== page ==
Insulin-like growth factor-1 (IGF-1) given peripherally has been found effective in clinical trials to slow down neuronal degeneration in some nervous system diseases. This raises the question of whether and how IGF-1 crosses the blood-brain barrier (BBB). In this report, we found that IGF-1 had a half-life of 4.5 min in blood, could remain intact for 20 min, and entered brain and spinal cord linearly. In the brain, IGF-1 had an influx rate of 0.4 microl/g x min after intravenous (iv) bolus injection as determined by multiple-time regression analysis. Intact radiolabeled IGF-1 was present in brain at 20 min after iv injection. Most of the injected IGF-1 entered the brain parenchyma instead of being entrapped in the cerebral vasculature. Addition of nonradiolabeled IGF-1 enhanced the influx of radiolabeled IGF-1 after iv injection, but inhibited the influx of radiolabeled IGF-1 by in-situ brain perfusion, suggesting that protein binding can explain the difference between the iv and perfusion experiments. In the spinal cord, the cervical region had the fastest uptake, followed by lumbar spinal cord. The thoracic spinal cord had the slowest uptake, comparable to that of brain. By contrast, des(1-3)IGF-1, an IGF-1 analogue with little protein binding but similar biological activity, had a shorter half-life in blood, slower influx rate into brain, and no alteration in pharmacokinetics after addition of nonradiolabeled peptide. We conclude that IGF-1 enters the CNS by a saturable transport system at the BBB, which functions in synchrony with IGF binding proteins in the periphery to regulate the availability of IGF-1 to the CNS.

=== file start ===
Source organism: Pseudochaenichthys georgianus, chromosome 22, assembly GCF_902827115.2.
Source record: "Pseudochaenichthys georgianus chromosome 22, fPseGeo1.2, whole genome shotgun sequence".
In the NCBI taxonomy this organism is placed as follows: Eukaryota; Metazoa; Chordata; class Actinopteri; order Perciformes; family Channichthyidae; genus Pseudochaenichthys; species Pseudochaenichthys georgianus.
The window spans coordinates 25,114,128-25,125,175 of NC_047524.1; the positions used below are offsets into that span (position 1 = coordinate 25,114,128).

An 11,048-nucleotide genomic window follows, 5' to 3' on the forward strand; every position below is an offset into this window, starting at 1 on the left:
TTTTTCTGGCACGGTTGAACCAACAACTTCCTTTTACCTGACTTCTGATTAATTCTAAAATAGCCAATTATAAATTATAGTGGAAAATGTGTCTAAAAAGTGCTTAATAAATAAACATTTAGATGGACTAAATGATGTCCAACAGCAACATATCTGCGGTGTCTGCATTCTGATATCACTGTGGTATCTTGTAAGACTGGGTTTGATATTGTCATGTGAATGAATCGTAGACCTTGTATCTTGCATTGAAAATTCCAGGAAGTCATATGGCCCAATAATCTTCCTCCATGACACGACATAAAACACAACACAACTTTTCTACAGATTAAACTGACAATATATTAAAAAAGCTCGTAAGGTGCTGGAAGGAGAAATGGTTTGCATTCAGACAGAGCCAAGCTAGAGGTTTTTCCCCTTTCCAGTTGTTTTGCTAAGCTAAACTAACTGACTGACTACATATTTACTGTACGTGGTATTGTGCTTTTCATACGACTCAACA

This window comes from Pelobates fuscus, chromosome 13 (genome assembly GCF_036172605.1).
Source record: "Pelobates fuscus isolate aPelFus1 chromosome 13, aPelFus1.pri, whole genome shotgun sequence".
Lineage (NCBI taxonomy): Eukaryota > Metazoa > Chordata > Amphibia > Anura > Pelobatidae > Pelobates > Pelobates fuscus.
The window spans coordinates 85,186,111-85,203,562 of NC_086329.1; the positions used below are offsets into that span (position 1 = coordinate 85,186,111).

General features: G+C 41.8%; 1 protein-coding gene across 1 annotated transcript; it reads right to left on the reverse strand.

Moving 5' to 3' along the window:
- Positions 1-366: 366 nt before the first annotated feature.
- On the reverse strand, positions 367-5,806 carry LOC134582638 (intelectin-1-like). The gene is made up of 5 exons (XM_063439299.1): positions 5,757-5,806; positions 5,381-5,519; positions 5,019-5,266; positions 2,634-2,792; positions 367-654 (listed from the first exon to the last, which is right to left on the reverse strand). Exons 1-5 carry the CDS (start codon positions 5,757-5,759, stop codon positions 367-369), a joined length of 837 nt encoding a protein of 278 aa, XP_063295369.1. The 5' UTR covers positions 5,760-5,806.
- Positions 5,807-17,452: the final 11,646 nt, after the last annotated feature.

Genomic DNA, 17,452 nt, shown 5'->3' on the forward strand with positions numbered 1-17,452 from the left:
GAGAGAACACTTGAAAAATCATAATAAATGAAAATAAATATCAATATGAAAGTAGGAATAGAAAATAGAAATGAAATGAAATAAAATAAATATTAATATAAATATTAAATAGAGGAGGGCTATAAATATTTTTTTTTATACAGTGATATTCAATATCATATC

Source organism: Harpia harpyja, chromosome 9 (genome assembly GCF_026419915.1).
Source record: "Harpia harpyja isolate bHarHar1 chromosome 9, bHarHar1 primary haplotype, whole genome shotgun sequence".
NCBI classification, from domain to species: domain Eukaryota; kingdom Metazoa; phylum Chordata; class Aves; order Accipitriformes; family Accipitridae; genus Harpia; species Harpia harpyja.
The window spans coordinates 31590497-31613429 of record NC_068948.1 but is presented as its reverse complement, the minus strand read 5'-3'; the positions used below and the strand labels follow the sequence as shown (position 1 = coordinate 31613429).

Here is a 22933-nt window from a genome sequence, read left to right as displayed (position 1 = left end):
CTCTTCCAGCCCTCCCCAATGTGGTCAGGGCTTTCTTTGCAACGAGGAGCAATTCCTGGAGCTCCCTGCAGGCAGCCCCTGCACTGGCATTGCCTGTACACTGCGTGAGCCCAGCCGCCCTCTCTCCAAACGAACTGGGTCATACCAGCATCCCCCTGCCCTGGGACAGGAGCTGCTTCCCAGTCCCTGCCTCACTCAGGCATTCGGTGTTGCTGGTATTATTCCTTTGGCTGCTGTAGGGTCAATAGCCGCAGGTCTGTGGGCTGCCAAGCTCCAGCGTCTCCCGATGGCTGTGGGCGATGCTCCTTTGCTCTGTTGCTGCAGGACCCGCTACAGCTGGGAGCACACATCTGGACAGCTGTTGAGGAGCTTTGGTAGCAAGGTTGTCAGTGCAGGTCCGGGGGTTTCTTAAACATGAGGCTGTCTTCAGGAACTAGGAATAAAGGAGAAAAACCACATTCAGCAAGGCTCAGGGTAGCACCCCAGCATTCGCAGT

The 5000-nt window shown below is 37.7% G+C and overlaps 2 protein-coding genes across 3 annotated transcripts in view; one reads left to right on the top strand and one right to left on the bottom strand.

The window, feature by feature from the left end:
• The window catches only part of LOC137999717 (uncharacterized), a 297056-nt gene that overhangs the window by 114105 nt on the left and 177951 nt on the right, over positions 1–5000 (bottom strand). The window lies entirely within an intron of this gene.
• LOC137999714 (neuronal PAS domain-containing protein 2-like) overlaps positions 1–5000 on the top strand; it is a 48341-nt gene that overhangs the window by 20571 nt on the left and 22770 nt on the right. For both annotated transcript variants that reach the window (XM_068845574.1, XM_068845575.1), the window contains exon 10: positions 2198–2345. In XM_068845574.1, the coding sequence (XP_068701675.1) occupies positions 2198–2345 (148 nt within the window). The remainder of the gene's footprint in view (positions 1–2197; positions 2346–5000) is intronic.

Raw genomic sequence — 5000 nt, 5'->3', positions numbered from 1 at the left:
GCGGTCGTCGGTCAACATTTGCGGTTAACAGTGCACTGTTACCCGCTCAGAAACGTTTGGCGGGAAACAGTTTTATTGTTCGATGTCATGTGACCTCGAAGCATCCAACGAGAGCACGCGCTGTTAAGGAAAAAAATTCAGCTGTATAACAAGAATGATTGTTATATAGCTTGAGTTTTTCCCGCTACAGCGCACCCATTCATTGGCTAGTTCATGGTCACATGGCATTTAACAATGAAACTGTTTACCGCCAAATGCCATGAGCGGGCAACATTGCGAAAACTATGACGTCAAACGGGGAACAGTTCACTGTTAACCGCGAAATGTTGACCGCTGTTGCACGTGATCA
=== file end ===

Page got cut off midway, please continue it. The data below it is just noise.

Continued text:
Copyright 2000 S. Karger AG, Basel.